Our head of state should not have constitutional ties with religion

Posted: Tue, 27th Sep 2022 by Stephen Evans

Our head of state should not have constitutional ties with religion

As King Charles assumes the title of Defender of the Faith, Stephen Evans argues that the role of head of state in a modern democracy should have no constitutional ties to religion.

In his first address to the nation as monarch, King Charles said he would endeavour to serve all his subjects whatever their "background or beliefs" with loyalty, respect and love.

It would be easier to give credence to the sincerity of this statement if our head of state didn't also assume the dual role of head of the Church of England.

Upon the death of Queen Elizabeth, King Charles immediately became the Church's Supreme Governor and "Defender of the Faith". For the avoidance of doubt, that faith is the "one true protestant faith".

His coronation in Westminster Abbey next year will be a deeply religious affair. He will be anointed with holy oil, blessed, and consecrated by the archbishop of Canterbury. Holy Communion will be celebrated.

Ours is the only monarch left in Europe still crowned in a religious ceremony. All others have abandoned coronations or replaced them with simpler ceremonies to mark an accession.

A religious coronation is a peculiar way to inaugurate a head of state in one of the least religious countries on Earth. The UK's religious landscape has changed out of all recognition since the last coronation in 1953. We now have a non-religious majority and a significant proportion of citizens who follow non-Christian religions.

Many of them will feel alienated by a ceremony purporting to legitimise a new head of state where he pledges to protect the privileges and doctrine of a church they don't belong to. And let's not forget, the doctrine King Charles will swear an oath to preserve asserts that gay sex is a sin, and that same-sex marriage is illegitimate.

It is also a Church that represents just one UK country whose weekly attendance is only one per cent of the UK population.

We expect our monarchs to remain strictly neutral with respect to political matters. So why the double standard when it comes to religion?

Is it really appropriate for the UK prime minister to have a weekly meeting with the Supreme Governor of the Church of England to discuss government matters? With Anglicanism so deeply entrenched in our constitution it's hardly surprising that religious privilege runs through Britain like the letters in a stick of Blackpool rock.

King Charles has made clear his intention to be a defender of faith generally, not only the faith. This fits with the role the Church of England has assumed for itself as a means by which other denominations and faith communities can be elevated in public life.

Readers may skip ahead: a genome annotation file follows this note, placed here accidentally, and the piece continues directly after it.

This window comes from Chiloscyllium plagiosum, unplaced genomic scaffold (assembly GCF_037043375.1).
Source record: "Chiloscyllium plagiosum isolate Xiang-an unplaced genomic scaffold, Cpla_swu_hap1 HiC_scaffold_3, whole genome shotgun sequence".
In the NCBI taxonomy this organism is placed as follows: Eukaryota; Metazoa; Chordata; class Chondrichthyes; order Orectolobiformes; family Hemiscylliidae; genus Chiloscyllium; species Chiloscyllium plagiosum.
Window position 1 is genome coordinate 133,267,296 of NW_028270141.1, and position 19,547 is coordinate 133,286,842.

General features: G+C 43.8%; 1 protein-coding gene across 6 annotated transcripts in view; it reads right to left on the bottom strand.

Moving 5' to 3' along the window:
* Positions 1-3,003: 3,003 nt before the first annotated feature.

It's not clear to what extent members of other faiths are content to ride on the coattails of the Anglican establishment. But clearly many faith leaders enjoy the enhanced status granted by the Church of England holding the door open for them. Humanists may on occasion be invited along, but ultimately, the favouritism shown to the Church of England, with 'crumbs from the table' for other religious groups, demeans minority faiths and almost entirely neglects and disenfranchises the nonreligious and religiously unconcerned majority.

Both the late Queen Elizabeth and King Charles have been advocates for religious freedom. They have nevertheless seemed unconcerned that the role of head of state in our democracy is reserved exclusively for practising Christians. The monarchy's religious role is underpinned by an assumption that all future monarchs will be believing Anglicans – indeed, the constitution prevents Catholics from becoming the monarch. How is this compatible with concepts of fairness or freedom of religion or belief?

The accession of a new King will inevitably raise questions about the relevance of monarchy in a modern democracy. After all, inherited power and privilege by virtue of birth is an affront to everything modern Britain claims to stand for.

Turning a blind eye to a morally unjustifiable institution at the heart of our constitution, which claims a 'divine right' to rule over the rest of us, can't be good for our national psyche. Nor can cleaving to our past in the absence of any confidence in our ability to carve out a democratic future.

It will therefore be interesting to see the extent to which apparent support for the monarchy has been tied up with an admiration and respect for Queen Elizabeth. But for as long as the monarchy remains, it is right and reasonable to initiate reforms to ensure our head of state has no constitutional entanglement with religion.

There is clearly a fondness both at home and overseas for our costumed British pageantry. As the Queen's state funeral demonstrated, it's something we do well. But concepts of nationhood and citizenship are too important to centre around an anachronism.

If we want those living within these isles, irrespective of creed, colour or belief, to buy into Britishness and feel part of a cohesive collective, our national identity must be meaningful and inclusive. It too often feels like a pretence, cherished by some, but alienating to others. Even our religious and monarchical national anthem, God Save the King, is exclusionary, lacking meaningfulness for nonbelievers and republicans.

A constitutional settlement based on Anglican supremacism is a non-starter for a country that aspires to be a beacon of freedom and equality. It's time we had a serious debate about the kind of country we want to be.

A version of this article was originally published by The Independent.

Image: House of Lords 2022 / Photography by Annabel Moeller

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Tags: Disestablishment, Head of State